NFYK22002U Modern Particle Physics
MSc Programme in Physics
The course presents a broad and reasonably complete picture of modern particle physics. It concentrates on the Standard Model of Particle Physics with the aim of providing an overview of current experimental results and the theoretical understanding to place these results in context.
Subjects covered include:
- Calculation of decay rates and scattering cross sections: Dirac equation, Feynman diagrams, QED, spin, chirality, Rutherford and Mott scattering, proton form factors, deep inelastic scattering, quark-parton model, parton distribution functions;
- Quantum Chromodynamics (QCD): gluons, colour, and confinement;
- Weak interactions: parity and chiral structure, W-boson propagator, universality, neutrinos and neutrino oscillations, CP violation and weak hadronic interactions;
- Electroweak unification;
- Tests of the Standard Model: Z resonance in electron-positron collisions, quantum loop corrections, the top quark;
- The Higgs boson: Electroweak spontaneous symmetry breaking, particle masses, discovery and measurements.
At the end of the course the student is expected to be able to
- relate experimental results from a broad range of particle physics experiments to the theoretical framework of the Standard Model of Particle Physics;
- calculate cross sections and differential distributions in simple particle physics reactions.
The course prepares the student with a broad understanding of modern particle physics. Emphasis is on the current status of experimental results and the theoretical understanding to place these in context. The course emphasises the fact that all theoretical knowledge in essence stems from experimental observation.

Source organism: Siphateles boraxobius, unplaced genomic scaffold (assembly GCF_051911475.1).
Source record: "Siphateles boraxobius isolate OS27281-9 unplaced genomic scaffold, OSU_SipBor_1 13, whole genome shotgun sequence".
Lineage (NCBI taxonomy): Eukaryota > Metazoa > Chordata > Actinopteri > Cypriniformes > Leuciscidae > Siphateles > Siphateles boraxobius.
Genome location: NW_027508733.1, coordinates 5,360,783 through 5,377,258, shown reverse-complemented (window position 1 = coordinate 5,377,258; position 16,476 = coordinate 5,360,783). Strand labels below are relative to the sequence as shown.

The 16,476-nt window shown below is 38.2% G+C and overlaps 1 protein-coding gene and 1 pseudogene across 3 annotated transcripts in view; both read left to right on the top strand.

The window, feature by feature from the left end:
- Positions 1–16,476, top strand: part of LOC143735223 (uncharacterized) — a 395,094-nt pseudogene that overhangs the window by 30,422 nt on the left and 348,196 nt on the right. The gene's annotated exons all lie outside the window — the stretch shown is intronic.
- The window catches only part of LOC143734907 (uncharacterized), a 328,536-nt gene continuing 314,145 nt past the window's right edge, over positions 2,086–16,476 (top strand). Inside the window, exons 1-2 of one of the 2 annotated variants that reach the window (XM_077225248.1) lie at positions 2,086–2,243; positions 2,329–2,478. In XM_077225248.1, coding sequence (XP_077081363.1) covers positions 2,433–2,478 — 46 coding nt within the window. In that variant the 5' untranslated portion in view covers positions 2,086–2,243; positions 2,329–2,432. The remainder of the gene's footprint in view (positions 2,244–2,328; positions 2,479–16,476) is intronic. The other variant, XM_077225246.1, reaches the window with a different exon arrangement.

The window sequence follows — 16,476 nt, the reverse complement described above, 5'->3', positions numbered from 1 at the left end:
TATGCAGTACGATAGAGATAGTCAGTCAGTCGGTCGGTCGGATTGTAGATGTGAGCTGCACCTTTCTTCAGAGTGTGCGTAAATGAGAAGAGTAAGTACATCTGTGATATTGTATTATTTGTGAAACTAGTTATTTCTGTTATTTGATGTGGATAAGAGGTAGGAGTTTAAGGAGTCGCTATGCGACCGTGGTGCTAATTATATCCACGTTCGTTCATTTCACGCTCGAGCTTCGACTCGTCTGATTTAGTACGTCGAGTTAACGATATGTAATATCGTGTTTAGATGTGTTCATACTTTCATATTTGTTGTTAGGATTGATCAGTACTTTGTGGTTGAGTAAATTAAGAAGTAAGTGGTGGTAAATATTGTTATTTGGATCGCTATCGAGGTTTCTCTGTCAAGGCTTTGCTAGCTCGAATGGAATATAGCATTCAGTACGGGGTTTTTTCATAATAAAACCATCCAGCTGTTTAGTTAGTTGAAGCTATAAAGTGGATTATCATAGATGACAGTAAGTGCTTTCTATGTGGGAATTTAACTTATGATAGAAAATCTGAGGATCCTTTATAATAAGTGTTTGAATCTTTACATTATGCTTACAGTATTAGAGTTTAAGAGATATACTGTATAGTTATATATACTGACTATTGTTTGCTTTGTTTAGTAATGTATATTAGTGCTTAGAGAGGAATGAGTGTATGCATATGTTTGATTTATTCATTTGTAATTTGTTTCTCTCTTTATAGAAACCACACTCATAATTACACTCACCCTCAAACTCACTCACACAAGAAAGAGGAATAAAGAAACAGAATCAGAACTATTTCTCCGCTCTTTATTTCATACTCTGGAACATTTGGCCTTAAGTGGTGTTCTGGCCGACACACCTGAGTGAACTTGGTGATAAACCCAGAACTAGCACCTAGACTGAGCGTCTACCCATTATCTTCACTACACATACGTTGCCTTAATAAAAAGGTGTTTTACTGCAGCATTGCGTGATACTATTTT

The course prepares the student with a comprehensive understanding of modern research in particle physics both experimentally and theoretically. The course prepares the student with a broad background for research in particular in the field of particle physics.
See Absalon for final course material. The following is an example of expected course litterature.
Mark Thomson: "Modern Particle Physics" (Cambridge University Press).
The text book used is self-contained, and assumes only a knowledge of basic
quantum mechanics and special relativity. To minimise repetitions, however,
lectures start approximately at a level corresponding to what has been covered in the
bachelor level course "Introduction to Nuclear and Particle Physics".
Students who have not taken this course are encouraged to read the
corresponding parts of the book as self study.
Academic qualifications equivalent to a BSc degree is recommended.
- Theory exercises
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- 7,5 ECTS
- Type of assessment
- Continuous assessmentOral examination, 30 min
- Type of assessment details
- The final grade will be based on two components:
i) 6 homework assignments (33%) and
ii) 30 min oral exam (67%).
Each part of the exam is assessed individually and the final grade is given on this basis. Each part of the exam does not need to be passed separately.
- All aids allowed
- Marking scale
- 7-point grading scale
- Censorship form
- No external censorship
More internal examiners
30 min oral exam, counting 67%. Points from the written assignments during the course may be carried over and contribute to the final 33%. If a student wishes to submit new assignments, they should contact the course responsible in order to get new problem sets. These assignments must be submitted three weeks before the oral re-exam.
Criteria for exam assesment
see learning outcome
- Course code
- 7,5 ECTS
- Full Degree Master
- 1 block
- Block 2
- Course capacity
- No restriction
The number of seats may be reduced in the late registration period
- Study Board of Physics, Chemistry and Nanoscience
- The Niels Bohr Institute
- Faculty of Science
- Mogens Dam (3-6865714472666d326f7932686f)